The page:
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New Brunswick jobs that are in demand due to COVID-19

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New Brunswick jobs that are in demand due to COVID-19

Published on October 2nd, 2021 at 09:00am EDT

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The COVID-19 pandemic has impacted our work. Some of us had to transition to working from home, and others lost their jobs or saw their hours reduced because of public health measures in place.

The Canadian government released a study about how the COVID-19 pandemic is affecting the labour market in New Brunswick.

While some jobs were negatively affected by the pandemic, other jobs saw an increase in demand. Some of these jobs are listed below with the corresponding National Occupational Classification (NOC) code.

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1. Management jobs and business, finance and administration jobs

The following are the jobs that are in demand:

  • Computer and information systems managers (NOC 0213)

The level of employment of computer and information systems managers was negatively impacted by the pandemic. However, it is now expected to gradually recover to pre-pandemic levels.

Some employers have found it difficult to find computer and information systems managers with the skills required to carry out the duties and responsibilities of the job.

  • Financial auditors and accountants (NOC 1111)

Financial auditors and accountants fared well throughout the COVID-19 pandemic and employees were able to avoid job losses.

This is because the main functions of the job allowed for employees to transition to working from home. In addition, the beginning of the pandemic coincided with the busy tax season. This may have played a role in avoiding layoffs.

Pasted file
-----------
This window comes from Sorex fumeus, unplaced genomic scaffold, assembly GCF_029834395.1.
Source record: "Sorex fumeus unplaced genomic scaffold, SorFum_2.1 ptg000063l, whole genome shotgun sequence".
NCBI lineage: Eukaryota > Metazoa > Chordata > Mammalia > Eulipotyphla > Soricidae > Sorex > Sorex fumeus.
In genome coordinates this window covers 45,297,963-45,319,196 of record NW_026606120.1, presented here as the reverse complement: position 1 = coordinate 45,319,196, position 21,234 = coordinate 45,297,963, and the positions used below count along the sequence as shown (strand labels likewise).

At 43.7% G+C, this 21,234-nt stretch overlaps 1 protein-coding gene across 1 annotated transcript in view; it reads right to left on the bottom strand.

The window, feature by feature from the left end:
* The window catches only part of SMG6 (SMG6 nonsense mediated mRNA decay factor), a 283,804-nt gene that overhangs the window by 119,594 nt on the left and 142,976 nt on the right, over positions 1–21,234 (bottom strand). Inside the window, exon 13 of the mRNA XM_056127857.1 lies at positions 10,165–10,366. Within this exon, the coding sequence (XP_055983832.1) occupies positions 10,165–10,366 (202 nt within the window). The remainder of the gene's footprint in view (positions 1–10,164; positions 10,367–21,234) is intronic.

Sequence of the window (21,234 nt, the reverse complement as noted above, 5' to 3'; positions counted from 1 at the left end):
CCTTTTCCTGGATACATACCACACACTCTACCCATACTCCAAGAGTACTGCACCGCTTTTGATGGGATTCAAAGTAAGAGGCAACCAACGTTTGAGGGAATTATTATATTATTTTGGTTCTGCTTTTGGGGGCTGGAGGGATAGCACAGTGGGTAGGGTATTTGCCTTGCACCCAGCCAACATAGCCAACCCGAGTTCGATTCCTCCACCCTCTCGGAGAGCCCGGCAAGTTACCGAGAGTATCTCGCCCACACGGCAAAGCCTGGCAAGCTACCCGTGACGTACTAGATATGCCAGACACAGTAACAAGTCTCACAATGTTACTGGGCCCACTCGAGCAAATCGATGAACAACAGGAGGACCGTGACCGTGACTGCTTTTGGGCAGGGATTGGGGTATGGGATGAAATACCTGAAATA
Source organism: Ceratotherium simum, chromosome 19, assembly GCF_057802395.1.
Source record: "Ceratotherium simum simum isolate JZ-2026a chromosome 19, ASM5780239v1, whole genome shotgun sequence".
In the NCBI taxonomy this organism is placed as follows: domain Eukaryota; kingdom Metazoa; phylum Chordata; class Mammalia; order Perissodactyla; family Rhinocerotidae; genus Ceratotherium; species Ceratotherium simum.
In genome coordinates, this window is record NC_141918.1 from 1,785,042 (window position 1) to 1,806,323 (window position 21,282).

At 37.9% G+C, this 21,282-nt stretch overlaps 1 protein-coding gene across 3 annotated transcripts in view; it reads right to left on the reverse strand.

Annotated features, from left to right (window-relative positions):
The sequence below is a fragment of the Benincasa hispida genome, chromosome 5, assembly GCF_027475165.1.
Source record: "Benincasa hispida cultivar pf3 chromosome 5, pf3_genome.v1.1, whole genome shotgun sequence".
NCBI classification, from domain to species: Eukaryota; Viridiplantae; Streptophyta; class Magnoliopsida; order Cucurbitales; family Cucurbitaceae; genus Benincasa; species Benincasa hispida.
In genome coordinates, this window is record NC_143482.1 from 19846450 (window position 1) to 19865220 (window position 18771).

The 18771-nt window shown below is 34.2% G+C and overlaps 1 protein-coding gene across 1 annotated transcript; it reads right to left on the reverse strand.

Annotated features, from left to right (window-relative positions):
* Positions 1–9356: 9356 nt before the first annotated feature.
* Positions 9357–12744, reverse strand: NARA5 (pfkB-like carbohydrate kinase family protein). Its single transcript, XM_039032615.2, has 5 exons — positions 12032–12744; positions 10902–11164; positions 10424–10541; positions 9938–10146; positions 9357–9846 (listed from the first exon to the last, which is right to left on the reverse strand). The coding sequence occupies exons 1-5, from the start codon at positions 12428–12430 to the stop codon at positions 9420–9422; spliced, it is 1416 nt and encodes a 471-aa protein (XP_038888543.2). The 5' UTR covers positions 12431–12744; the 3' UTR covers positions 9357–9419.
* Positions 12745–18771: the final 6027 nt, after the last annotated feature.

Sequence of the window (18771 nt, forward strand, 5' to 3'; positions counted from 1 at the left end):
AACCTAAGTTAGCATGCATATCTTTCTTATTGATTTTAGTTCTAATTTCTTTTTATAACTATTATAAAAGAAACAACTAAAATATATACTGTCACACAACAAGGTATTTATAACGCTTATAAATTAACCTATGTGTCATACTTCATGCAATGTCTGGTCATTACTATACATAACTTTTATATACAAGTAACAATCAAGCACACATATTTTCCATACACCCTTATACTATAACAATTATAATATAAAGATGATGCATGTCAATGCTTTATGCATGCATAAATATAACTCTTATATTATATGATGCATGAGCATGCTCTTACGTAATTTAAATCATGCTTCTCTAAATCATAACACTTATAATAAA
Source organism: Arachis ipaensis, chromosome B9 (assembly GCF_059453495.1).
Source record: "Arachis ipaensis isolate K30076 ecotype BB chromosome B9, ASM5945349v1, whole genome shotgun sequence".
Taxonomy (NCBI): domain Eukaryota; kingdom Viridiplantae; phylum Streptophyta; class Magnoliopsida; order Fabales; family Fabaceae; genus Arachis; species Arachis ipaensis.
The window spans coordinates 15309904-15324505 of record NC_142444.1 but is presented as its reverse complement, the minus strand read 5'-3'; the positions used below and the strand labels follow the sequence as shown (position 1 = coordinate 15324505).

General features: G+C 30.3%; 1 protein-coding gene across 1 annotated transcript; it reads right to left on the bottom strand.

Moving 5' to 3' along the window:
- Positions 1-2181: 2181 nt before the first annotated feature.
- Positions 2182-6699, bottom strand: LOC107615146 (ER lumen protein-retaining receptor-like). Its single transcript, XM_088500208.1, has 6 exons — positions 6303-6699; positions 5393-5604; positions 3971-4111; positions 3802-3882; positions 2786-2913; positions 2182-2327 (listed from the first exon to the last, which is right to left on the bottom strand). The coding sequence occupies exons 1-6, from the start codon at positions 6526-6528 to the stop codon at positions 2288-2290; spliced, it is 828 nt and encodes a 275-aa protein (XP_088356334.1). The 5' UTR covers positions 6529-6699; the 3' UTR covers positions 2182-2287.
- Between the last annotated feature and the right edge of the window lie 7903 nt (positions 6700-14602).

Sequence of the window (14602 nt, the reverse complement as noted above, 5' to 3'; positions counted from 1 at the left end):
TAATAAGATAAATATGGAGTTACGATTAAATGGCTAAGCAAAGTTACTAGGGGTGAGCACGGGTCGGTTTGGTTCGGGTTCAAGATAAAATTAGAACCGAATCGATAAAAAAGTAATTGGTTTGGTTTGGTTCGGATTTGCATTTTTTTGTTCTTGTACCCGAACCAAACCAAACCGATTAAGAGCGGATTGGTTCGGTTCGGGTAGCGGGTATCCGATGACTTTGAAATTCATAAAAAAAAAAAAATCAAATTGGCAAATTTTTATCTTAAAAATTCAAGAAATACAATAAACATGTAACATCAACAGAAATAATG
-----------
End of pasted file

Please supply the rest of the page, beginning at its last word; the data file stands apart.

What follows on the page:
In recent years, this job has been in high demand, and some shortage of financial auditors and accountants may be expected.

2. Natural and applied sciences and related jobs

These jobs are usually in industries that were fairly unexposed to the COVID-19 pandemic, such as engineering and design services. In fact, for some jobs in natural and applied sciences, employment increased during March and April 2020, when the rest of the economy was struggling due to the shutdown of various non-essential businesses. Employment in these industries is expected to keep increasing over the next couple of years.

Here are some of the jobs that are in demand:

  • Information systems analysts and consultants (NOC 2171);
  • Computer programmers and interactive media developers (NOC 2174);
  • Computer network technicians (NOC 2281);
  • User support technicians (NOC 2282).

3. Health care jobs

There has been a significant increase in demand for health care services because of the pandemic.

The level of employment of health care jobs trended upward for more than two decades, and stabilized in the two years leading up to the pandemic.

Here are some of the jobs that have been positively impacted:

  • Licensed practical nurses (NOC 3233);
  • Nurse aides, orderlies and patient service associates (NOC 3413).

4. Jobs in education, law, and social community and government services

Various teachers saw a significant change in how they do their work after shifting to teaching remotely. Labour shortages have been reported in the francophone school system.